Squeaky was a rescue kitty who lived with us about three years, more or less. I considered him a delight. Bud, not so much. They had dominance issues they never completely worked out, but Squeaky gave it his best shot, taking swats at Bud till the last. Here you see Squeaky on his sunning shelf in the window. I put a bird feeder right outside to keep it interesting. Of course, the squirrel had to get in the act. They had a fine time together, playing through the window. Buzzy, my American Esky dog was always jealous of the quality time Squeaky spent on his perch in the window, backing up far enough to see them playing together, alternately crying and bringing toys to attempt to lure Squeaky away. Naturally, Squeaky ignored all that. Sadly, we recently lost Squeaky to kidney failure.
This is what I got when I went over to pick up illustrations for my post. Mother is getting a little difficult. I’d been gone for several days. Surely, should could have found a little time for a break while I was gone. Seriously, we have some great times together.
Here she is relaxing on the patio she built herself. Did I mention she’s past eighty?
In the picture below she is checking out real estate in a cemetery. She likes to be prepared and wanted to know if it would be comfortable. Did you notice the fanny pack? She thinks she “can take it with her.” I told her it would all just get burned up!
The crowds had been packing the traveling “tent revival” every night that week, grateful offerings filling the pockets of the evangelist. Cure after cure was enacted in the sweltering heat of those July evenings. Emotions were at an all time high on the last night as the last two afflicted souls reached the evangelist at the front of the tent..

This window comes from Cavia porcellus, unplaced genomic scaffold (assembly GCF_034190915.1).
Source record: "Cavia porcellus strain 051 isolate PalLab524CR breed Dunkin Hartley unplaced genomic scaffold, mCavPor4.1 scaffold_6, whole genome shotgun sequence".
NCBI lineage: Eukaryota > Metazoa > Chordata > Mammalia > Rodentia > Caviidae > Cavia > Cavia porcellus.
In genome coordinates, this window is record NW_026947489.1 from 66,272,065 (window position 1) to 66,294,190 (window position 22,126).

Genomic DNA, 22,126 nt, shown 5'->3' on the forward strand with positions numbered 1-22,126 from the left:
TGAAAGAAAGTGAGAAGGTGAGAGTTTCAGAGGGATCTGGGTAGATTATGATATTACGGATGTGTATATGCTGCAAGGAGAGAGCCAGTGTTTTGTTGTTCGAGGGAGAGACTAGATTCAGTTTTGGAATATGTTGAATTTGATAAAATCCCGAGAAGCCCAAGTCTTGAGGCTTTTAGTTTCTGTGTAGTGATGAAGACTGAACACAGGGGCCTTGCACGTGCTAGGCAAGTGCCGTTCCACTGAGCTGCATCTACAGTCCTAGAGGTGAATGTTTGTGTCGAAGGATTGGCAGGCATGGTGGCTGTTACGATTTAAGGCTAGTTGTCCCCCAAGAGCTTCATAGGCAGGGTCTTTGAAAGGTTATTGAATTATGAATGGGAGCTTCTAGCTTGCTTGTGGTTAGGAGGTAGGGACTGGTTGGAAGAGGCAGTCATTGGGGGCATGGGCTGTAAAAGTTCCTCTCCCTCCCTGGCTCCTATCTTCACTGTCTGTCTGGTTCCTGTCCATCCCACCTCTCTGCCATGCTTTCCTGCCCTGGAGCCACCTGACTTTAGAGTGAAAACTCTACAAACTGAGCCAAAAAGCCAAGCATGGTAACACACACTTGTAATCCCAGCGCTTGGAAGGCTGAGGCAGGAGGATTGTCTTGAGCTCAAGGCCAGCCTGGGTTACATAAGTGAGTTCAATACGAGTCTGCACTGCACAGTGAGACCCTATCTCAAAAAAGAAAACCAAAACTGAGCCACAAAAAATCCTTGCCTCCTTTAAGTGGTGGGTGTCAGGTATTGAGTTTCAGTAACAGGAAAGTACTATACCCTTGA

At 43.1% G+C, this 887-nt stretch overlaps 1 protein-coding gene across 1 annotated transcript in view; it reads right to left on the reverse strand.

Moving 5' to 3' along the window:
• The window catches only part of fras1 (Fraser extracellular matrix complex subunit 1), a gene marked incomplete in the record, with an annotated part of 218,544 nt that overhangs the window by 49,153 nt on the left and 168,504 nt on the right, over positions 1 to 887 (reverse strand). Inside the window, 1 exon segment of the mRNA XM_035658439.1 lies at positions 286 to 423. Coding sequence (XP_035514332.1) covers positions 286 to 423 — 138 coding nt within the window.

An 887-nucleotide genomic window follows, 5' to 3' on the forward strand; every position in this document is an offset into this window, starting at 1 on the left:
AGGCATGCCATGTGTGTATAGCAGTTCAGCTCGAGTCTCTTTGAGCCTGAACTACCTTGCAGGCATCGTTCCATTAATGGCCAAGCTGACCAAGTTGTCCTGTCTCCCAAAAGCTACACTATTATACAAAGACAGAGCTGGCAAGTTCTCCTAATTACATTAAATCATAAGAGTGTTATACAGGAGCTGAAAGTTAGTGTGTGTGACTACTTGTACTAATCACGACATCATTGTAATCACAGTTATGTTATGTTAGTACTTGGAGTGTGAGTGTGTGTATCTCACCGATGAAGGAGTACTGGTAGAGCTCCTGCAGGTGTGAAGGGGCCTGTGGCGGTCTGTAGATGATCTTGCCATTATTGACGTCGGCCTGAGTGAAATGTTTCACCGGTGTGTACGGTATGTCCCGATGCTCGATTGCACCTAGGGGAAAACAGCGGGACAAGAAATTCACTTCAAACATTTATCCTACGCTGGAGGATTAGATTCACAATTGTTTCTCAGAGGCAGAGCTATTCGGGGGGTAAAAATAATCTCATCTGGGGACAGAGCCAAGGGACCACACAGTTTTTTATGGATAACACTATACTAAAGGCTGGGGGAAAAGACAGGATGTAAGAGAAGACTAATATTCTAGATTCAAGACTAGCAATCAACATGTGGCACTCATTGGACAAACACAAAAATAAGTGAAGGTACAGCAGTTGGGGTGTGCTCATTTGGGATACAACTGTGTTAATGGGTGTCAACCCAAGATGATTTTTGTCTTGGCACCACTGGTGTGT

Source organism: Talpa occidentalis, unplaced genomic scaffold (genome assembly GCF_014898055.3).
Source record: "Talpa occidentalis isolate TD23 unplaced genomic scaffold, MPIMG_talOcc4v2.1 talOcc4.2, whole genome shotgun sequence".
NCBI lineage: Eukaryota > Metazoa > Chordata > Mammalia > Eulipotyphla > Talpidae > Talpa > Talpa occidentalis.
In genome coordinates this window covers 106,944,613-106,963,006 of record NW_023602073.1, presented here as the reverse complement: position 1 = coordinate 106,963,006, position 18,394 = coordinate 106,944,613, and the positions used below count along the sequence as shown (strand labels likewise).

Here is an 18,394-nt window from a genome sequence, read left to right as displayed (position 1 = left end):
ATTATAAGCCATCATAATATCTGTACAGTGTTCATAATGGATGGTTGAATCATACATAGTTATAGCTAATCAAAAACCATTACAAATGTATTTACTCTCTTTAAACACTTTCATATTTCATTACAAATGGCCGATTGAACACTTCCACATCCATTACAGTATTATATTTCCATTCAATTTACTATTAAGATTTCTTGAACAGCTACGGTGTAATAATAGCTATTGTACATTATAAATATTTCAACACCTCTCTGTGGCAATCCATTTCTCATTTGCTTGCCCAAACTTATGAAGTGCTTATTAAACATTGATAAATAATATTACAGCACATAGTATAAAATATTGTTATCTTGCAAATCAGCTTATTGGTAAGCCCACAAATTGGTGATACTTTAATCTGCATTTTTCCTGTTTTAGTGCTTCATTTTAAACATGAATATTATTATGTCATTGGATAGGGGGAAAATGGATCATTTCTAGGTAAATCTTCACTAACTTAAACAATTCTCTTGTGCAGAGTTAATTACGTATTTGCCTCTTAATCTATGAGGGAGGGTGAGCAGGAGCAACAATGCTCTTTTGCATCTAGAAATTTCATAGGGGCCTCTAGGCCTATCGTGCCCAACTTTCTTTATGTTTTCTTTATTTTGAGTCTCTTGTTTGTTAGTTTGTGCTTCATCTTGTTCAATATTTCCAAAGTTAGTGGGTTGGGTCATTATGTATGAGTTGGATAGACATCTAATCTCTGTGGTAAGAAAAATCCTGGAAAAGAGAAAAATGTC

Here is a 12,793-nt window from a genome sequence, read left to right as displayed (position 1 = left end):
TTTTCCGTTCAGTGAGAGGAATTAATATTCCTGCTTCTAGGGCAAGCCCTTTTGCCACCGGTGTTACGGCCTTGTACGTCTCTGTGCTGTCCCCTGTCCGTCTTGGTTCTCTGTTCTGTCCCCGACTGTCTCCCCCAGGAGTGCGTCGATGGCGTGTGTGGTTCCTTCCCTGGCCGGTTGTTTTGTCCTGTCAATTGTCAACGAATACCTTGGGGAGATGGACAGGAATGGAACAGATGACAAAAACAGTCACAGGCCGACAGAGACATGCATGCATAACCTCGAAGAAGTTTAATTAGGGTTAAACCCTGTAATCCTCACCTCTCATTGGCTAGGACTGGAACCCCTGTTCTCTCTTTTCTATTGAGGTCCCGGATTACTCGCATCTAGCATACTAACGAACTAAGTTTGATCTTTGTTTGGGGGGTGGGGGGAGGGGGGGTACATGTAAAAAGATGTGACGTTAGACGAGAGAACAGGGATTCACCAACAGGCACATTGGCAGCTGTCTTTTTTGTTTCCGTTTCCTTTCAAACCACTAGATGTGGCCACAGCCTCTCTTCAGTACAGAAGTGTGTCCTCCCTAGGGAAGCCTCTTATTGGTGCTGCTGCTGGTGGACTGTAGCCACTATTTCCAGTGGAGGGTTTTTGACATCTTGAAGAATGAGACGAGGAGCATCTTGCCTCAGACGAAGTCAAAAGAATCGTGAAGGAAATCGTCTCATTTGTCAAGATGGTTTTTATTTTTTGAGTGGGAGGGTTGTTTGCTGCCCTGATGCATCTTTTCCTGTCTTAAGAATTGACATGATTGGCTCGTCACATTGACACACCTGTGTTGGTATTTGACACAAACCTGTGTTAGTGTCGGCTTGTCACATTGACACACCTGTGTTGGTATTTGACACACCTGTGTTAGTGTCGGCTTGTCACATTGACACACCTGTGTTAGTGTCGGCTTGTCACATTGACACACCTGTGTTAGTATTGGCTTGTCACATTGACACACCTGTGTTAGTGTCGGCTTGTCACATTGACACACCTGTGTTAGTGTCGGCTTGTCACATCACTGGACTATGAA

Struggling up the steps on her crutches poor Mrs. Smith hobbled up to the evangelist. “Heal me! I haven’t been able to walk without crutches in twenty years.”
“Yes, Sister! You will be healed! Go behind that curtain and wait with the others waiting for healing.” Mrs. Smith slowly and painfully made her way behind the curtain.
Johnny Jones was the last in line. “I have a lifth. It hath made my life awful. Pleath heal me of my lifth!”
“Yes, Brother! You will be healed! Go behind the curtain with all the others and you will all be healed at once.”
The evangelist offered up a long, heartfelt prayer for healing. Weeping could be heard all over the tent. Finally, he concluded, calling out dramatically. “Mrs. Smith, you haven’t been able to walk without crutches for twenty years, have you?”
“No, Lord!” she replied from behind the curtain.
“You are healed! Throw your right crutch over the curtain.” Her right crutch clattered over the curtain. “Now throw your left crutch over the curtain.” The left crutch followed.
Thunderous “Amens!” echoed all over the tent.
“Johnny Jones, you are healed of your lisp. Call out to us in a loud, clear voice so all can hear!” demanded the evangelist!
“Mithuth Thmith just fell on her ath!”